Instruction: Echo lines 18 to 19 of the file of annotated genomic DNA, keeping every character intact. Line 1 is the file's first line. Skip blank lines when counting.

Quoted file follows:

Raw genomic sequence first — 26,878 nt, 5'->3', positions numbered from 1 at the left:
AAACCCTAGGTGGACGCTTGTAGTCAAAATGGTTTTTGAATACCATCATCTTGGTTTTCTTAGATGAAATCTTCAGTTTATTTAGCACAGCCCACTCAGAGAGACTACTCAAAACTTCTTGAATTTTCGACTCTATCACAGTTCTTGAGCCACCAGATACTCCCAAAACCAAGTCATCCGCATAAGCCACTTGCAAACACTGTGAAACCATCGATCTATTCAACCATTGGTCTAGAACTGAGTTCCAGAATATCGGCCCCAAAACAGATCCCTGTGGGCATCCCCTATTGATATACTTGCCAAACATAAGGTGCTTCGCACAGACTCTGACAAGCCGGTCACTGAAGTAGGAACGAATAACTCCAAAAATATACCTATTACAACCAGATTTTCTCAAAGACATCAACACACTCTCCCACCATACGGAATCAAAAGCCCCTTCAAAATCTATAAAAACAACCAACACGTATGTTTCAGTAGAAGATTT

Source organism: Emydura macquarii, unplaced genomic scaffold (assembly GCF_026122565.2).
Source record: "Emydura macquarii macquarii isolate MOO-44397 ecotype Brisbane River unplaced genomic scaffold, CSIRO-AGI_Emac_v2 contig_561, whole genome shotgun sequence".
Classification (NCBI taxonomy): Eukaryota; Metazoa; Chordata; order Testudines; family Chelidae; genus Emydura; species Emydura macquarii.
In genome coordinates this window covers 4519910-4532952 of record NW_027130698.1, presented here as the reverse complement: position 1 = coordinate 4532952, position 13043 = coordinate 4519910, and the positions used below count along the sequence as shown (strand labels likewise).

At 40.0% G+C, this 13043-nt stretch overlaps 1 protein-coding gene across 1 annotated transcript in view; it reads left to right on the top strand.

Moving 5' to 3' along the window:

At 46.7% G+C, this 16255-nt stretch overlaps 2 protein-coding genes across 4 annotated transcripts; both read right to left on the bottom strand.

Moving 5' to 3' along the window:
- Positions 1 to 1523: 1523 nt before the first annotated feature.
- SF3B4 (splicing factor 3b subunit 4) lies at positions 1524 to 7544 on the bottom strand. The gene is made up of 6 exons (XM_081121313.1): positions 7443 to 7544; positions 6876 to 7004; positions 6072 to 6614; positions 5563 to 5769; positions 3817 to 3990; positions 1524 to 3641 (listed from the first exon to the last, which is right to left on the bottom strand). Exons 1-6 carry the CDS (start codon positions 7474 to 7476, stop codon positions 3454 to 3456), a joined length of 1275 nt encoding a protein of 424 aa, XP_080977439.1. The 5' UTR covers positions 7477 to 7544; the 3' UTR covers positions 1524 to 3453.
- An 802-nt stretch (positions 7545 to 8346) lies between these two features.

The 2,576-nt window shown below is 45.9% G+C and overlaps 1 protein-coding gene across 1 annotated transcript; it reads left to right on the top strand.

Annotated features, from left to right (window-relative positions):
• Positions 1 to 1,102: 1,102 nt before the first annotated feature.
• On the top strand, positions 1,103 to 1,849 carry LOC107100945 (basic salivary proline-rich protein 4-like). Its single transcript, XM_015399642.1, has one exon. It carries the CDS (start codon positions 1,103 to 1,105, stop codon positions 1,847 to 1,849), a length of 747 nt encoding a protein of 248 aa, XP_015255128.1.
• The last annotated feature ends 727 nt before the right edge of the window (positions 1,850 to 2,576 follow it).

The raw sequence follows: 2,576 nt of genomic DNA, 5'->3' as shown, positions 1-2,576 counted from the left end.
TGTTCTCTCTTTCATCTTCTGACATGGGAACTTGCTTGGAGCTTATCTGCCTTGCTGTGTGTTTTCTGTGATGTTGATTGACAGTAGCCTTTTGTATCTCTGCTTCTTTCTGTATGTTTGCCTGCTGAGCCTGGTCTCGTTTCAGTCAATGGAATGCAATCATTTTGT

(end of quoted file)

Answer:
• The last annotated feature ends 727 nt before the right edge of the window (positions 1,850 to 2,576 follow it).

The raw sequence follows: 2,576 nt of genomic DNA, 5'->3' as shown, positions 1-2,576 counted from the left end.